I don't usually analyze my data to this extent but the Edge units record all of it so its not difficult to do so, if so inclined. The software I used to do this, I write for my "day job", and although I know how it works backwards and forwards, I've never tried to actually "use" it. Doing so was actually enlightening, and I realized several things about it that I can improve. Also, our statistician that I consulted doing this, recommended that I write this up as a paper and present it at our user conference.
12-02-08, 03:29 PM
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You've got to have freak immune system . If my CTL ever got near 170 TSSM, I'd be sick as a dog. I can push maybe 3 weeks of ~900 TSS/Week before the fatigue leads to sickness. I'm planning on getting my CTL up to around 130 next season at the end of the build blocks, and that will be a stretch for me.
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12-02-08, 03:47 PM
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You've got to have freak immune system . If my CTL ever got near 170 TSSM, I'd be sick as a dog. I can push maybe 3 weeks of ~900 TSS/Week before the fatigue leads to sickness. I'm planning on getting my CTL up to around 130 next season at the end of the build blocks, and that will be a stretch for me.
My body seems to respond better with a higher CTL base. My best performances last year were around a CTL of 160. However, I didn't really have much structure other than 2x20s or 5x5s every once and a while, I just kind of threw volume at it. Now that I have a power meter I hope to train smarter and am currently sitting at about 140 right now and feel like my fitness is approaching my previous peak. I did 17, 16, and 22 hours the last 3 weeks... if I can keep around 20 hours and a CTL of 140 TSS I would be fine with that.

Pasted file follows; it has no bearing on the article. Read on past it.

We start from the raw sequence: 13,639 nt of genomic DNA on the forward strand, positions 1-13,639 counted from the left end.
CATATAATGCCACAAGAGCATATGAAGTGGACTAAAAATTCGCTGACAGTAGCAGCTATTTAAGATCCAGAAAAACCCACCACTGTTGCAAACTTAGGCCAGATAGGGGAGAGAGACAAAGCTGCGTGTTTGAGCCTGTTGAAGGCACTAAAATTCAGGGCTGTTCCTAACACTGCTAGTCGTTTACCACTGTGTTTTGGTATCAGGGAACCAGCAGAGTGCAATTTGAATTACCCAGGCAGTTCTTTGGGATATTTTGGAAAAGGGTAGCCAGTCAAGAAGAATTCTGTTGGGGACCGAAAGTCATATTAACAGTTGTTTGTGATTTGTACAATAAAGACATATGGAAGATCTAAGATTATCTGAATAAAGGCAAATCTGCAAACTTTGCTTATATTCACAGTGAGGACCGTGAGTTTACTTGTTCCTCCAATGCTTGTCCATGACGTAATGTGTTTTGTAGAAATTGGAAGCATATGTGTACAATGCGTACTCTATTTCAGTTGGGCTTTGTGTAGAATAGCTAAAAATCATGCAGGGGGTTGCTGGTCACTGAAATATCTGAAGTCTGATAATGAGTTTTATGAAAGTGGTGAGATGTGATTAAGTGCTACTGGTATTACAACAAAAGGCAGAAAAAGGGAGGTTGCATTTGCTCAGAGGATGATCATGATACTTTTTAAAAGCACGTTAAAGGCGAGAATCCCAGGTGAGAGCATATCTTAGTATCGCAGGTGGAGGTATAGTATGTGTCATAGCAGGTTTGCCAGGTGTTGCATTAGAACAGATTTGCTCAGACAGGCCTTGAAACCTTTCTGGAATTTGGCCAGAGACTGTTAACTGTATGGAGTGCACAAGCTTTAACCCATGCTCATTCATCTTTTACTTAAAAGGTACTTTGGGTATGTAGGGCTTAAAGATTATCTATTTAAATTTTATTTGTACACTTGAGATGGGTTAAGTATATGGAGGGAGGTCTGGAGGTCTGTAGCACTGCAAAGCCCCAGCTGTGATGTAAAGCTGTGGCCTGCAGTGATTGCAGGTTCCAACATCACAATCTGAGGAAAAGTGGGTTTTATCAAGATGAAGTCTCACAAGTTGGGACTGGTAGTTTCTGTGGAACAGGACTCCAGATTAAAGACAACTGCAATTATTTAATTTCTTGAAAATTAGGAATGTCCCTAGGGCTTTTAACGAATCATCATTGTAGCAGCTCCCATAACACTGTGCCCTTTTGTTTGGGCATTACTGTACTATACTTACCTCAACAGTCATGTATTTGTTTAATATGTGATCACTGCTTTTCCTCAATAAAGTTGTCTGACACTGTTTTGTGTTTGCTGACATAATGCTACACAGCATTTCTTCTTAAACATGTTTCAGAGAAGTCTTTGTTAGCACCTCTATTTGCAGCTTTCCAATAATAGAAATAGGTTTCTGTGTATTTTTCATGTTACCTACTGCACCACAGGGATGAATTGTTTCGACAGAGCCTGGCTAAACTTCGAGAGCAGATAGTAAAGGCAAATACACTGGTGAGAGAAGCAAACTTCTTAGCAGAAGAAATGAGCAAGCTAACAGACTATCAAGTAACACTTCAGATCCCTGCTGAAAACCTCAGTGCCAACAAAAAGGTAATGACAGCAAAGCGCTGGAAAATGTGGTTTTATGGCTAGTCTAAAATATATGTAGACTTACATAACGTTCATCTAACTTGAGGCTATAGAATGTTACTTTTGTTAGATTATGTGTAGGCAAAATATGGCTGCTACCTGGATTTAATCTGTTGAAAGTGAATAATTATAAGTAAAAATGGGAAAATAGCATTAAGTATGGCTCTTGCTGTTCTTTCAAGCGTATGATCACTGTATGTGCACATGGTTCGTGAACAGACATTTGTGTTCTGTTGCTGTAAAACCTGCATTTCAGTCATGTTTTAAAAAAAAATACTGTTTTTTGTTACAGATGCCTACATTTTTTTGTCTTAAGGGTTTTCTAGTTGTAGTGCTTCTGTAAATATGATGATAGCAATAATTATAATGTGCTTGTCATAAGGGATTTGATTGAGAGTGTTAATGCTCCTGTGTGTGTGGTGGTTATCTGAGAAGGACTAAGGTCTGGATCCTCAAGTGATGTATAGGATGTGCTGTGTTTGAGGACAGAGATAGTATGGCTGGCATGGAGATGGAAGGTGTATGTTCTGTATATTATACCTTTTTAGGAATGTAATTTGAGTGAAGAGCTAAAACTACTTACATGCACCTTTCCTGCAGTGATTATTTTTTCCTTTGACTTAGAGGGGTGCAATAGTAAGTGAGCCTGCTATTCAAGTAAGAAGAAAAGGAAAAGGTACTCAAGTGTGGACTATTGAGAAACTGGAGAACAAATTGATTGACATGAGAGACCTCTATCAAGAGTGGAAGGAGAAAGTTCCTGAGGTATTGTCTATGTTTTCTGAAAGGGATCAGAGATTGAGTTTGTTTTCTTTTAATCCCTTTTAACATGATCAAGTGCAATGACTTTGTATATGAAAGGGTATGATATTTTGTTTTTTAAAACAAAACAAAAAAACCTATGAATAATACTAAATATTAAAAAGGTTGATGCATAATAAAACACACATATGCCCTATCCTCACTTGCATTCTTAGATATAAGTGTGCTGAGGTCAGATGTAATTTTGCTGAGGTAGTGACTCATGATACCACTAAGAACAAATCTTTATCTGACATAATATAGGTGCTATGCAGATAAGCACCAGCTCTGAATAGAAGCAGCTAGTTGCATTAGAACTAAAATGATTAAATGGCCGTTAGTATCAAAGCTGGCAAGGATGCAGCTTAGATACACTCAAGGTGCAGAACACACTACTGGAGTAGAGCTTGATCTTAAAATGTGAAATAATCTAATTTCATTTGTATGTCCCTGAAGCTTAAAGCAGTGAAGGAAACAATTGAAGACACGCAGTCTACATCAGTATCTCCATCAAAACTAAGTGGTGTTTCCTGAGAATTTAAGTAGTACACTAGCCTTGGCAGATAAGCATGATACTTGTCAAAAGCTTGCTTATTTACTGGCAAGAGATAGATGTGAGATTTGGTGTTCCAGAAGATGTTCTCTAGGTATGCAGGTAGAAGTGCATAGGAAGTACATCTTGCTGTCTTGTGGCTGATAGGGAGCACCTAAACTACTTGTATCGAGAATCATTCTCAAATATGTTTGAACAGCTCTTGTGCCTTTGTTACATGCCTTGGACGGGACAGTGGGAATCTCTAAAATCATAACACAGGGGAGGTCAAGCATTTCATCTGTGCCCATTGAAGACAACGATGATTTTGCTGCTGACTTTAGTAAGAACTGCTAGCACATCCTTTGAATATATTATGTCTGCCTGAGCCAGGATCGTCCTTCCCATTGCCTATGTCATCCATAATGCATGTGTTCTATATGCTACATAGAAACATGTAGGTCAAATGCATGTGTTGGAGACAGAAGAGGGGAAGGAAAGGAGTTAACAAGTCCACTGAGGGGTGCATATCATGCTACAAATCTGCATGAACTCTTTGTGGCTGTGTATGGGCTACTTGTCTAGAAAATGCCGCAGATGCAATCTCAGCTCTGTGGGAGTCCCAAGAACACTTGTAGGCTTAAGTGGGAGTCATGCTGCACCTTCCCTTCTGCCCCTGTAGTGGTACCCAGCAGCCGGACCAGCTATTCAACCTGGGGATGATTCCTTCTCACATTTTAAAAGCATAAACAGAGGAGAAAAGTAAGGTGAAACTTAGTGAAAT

12-02-08, 03:57 PM
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With 2 kids, I have no idea what a 20 hour weeks is 11-12 is the norm, 14-15 is a stretch.
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12-03-08, 10:32 PM
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currand
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That says to me you're riding around at around 60 TSS/hour. Until you said 20 hours I was questioning whether your FTP was set properly. Regardless, that's awesome that you get to ride that much. But don't you think cutting your hours by even 5 and adding extra intensity would get you more benefit than riding 20?

Just wondering.
12-03-08, 11:01 PM
#20
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Originally Posted by currand
That says to me you're riding around at around 60 TSS/hour. Until you said 20 hours I was questioning whether your FTP was set properly. Regardless, that's awesome that you get to ride that much. But don't you think cutting your hours by even 5 and adding extra intensity would get you more benefit than riding 20?

Just wondering.
Possibly... I do get a fair amount of intensity in, I don't think I could really increase the amount of intensity much if I dropped the volume. E.g. yesterday I had half an hour @ > 1 IF (hmm, well I guess it's .97 now that I bumped up my FTP in WKO) and today nearly 20 minutes @ > 1 IF. Doing SST now I'm racking up TSS faster and in a few weeks I'll start adding intervals. In January I'll drop the volume, it worked well for me at the beginning of last year.

Power Distribution This Week
Active recovery 46:05
Endurance 57:27
Tempo 45:38
Threshold 33:41
VO2max 16:33
Anaerobic capacity 17:55
12-03-08, 11:41 PM
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just make sure this paper you write doesn't include excel plots

good job on the analysis, and the fact that you learned something about the software you work on is a major plus.
12-04-08, 08:05 AM
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12-04-08, 08:17 AM
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Originally Posted by AlexTaylor
http://www.cyclingpeakssoftware.com/...11/defined.asp
http://www.cyclingpeakssoftware.com/...ncemanager.asp
12-04-08, 01:13 PM
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12-04-08, 02:07 PM